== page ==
In the Encyclopedia of New York City, Marc Ferris writes that Serbs first came to the United States in the late nineteenth century as economic refugees. They primarliy settled further west, but many ended up in the Serb, Croat and Slovene community in Midtown West, along Ninth and Tenth Avenues between 21ts and 40th Streets. By 1914, the community was organized in to the Srpska Narodna Odbrana (Serbian National Defense) organization, and between 1911 and 1932 they had a daily newspaper, Srbski Dnevnik.
The most famous Serbian New Yorker is certainly Nikola Tesla, the prominent scientist and inventor. He lived here for almost 60 years, and died at the Hotel New Yorker at 40th Street and 6th Avenue in Manhattan. The hotel now bears a memorial plaque in his honor.
Today, the strength of the Serbian community in New York is estimated at around 40,000, with the largest concentrations in Ridgewood and Astoria. The community's institutions inclulde the Jasenovac Research Institute and the Tesla Memorial Society of New York, and many recently-arrived refugees are active with Raccoon, whose focuses on all former Yugoslav groups.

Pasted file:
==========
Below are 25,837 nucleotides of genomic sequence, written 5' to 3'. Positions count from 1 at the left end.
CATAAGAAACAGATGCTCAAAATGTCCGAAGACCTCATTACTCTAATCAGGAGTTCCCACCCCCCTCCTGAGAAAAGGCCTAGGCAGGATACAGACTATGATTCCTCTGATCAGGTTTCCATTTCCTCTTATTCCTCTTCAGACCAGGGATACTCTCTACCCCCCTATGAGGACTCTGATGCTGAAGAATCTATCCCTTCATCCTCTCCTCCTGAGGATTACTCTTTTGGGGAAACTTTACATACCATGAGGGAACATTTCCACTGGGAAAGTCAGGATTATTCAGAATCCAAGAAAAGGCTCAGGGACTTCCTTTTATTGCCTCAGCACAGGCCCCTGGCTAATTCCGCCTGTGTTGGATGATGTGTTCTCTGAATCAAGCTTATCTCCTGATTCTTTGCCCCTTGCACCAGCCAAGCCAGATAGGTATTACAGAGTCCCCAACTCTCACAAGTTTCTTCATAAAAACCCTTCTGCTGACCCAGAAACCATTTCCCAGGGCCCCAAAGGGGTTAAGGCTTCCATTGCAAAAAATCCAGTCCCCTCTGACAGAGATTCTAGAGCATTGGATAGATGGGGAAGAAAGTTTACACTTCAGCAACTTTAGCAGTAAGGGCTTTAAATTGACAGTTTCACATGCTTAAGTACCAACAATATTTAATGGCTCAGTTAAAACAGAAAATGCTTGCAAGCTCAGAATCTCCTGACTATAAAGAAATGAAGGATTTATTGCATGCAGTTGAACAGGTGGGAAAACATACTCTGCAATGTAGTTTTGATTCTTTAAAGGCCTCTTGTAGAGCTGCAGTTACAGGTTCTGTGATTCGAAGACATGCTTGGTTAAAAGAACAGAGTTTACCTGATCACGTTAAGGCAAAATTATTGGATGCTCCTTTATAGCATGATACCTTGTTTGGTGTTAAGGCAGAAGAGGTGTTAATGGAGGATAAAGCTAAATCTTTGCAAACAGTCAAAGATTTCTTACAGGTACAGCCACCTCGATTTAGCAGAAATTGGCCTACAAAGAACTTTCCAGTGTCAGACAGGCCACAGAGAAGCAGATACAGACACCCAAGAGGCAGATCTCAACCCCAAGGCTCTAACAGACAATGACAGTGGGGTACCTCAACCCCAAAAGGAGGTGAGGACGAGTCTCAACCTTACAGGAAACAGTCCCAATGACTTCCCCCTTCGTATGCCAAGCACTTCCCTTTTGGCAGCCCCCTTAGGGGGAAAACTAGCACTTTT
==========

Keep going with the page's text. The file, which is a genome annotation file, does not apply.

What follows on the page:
Though it is now dispersed around the city, the center of the community remains Serbian Orthodox Cathedral of St. Sava (20 West 26th Street between 6th Avenue and Broadway), the most striking architectural landmark in town. The Permanent Mission of Serbia and Montenegro to the UN (854 Fifth Avenue between 66th and 67th Street) is another architectural gem.
(Top Photo: Interior of St. Sava Cathedral from New York Architectural Images; Below: memorial plaque at Hotel New Yorker from http://teslasociety.com)